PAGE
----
The timing for the PWM circuit of FIG. 3 a is determined by the oscillator 70, having a frequency determined by the resistor ROSC, coupled between the OSC-RC terminal and the Vref terminal and the capacitor COSC, coupled between the OSC-RC terminal and PWM circuit ground (the AGND terminal), or by an external frequency provided to the SYNCin terminal. In general, oscillator 70 operates at twice the switching frequency of the PWM circuit, being divided in half by flip-flop 72. The output of flip-flop 72, which is high 50% of the time, will drive the output of OR gate 62 high 50% of the time, driving the output of NOR gate 74 low half the time to turn off both the highside n-channel transistor QH through level shift circuit 76 and the highside DMOS transistor driver 78, and the lowside n-channel transistor QL through the DMOS lowside driver 80. Note that the transistors QH and QL may be on the integrated circuit, or external devices, as desired.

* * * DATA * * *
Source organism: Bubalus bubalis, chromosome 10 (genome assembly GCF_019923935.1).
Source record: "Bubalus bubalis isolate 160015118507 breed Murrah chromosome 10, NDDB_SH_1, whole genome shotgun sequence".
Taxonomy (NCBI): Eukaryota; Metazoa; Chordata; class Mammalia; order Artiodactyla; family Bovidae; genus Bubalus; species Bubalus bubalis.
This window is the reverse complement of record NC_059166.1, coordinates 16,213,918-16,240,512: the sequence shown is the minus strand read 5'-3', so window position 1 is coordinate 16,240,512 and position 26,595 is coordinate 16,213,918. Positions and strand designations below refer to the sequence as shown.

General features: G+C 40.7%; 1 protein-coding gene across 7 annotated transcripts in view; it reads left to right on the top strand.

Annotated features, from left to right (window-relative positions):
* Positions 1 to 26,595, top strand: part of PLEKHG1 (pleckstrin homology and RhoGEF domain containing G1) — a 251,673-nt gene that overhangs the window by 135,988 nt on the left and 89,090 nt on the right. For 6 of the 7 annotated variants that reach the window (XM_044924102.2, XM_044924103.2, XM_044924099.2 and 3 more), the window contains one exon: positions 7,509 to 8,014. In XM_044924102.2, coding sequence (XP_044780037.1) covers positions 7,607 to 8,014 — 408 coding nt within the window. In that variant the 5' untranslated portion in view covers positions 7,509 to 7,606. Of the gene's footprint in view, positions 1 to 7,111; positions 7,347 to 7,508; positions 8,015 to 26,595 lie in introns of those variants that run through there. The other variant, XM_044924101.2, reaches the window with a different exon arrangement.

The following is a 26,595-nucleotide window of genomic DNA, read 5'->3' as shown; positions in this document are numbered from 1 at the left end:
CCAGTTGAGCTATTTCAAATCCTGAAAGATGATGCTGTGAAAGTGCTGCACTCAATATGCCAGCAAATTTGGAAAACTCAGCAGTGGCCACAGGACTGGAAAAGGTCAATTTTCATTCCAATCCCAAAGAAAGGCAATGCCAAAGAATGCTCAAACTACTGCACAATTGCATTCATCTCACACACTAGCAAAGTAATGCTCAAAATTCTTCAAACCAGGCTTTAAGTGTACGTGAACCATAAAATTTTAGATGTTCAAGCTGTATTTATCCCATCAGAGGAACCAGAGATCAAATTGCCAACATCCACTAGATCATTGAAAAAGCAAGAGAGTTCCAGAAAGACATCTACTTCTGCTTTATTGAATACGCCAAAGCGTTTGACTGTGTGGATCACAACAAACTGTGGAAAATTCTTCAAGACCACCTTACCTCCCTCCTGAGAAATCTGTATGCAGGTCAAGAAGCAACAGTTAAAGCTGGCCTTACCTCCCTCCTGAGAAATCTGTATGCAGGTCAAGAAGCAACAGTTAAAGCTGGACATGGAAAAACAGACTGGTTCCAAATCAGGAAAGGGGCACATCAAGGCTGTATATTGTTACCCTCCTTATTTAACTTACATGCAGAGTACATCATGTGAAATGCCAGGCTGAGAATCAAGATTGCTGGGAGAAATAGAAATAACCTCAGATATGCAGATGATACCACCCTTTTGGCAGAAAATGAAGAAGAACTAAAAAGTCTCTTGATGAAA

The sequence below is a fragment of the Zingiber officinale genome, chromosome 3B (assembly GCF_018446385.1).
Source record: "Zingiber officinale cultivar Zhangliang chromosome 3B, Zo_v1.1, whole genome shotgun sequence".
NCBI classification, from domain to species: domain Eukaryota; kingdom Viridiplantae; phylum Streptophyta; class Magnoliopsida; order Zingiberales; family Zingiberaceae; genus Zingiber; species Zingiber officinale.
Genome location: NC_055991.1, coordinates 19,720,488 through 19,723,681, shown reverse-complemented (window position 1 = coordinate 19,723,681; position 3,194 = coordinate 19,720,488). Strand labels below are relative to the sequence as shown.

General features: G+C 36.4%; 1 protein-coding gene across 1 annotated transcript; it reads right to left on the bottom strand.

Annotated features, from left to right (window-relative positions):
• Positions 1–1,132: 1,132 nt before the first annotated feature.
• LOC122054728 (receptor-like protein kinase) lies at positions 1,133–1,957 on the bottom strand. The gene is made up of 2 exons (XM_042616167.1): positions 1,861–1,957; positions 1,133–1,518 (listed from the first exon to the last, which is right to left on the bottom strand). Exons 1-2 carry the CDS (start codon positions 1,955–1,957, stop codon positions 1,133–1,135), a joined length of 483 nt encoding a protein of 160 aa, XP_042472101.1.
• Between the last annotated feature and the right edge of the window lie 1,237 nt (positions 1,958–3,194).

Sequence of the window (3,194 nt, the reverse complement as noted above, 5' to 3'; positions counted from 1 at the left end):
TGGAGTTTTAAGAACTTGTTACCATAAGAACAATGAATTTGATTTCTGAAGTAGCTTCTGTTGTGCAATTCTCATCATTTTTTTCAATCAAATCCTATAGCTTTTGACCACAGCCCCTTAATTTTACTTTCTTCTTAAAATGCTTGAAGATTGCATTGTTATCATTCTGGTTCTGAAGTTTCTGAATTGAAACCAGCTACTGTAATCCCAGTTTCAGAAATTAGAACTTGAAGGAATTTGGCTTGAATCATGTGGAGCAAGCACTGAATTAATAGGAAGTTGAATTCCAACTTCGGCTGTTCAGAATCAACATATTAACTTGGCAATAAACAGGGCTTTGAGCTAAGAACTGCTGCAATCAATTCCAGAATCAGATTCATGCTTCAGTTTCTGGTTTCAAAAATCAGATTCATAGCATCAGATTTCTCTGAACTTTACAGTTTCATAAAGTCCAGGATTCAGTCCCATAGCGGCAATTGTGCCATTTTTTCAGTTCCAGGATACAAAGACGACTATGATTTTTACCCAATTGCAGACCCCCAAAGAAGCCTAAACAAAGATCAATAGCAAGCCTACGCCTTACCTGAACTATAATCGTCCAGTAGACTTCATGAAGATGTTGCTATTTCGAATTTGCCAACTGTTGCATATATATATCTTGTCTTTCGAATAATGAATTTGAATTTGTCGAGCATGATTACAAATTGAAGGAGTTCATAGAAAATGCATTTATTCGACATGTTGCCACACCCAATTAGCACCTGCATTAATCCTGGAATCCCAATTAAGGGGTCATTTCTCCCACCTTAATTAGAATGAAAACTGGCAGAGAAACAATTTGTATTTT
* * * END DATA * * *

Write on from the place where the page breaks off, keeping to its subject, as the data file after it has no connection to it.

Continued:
To illustrate the inter-cooperation of the PWM circuit of FIG. 3 a and the soft-start circuit of FIG. 3 b, it is perhaps best to first describe the operation of the FIG. 3 a after all soft-start sequences have been completed. In this case, Vin is connected to the highside power supply connection GND (FIG. 1) and the PWM circuit ground AGND is connected through a low resistance (the on resistance of transistor Qhs of FIG. 1) to the −48 volt supply.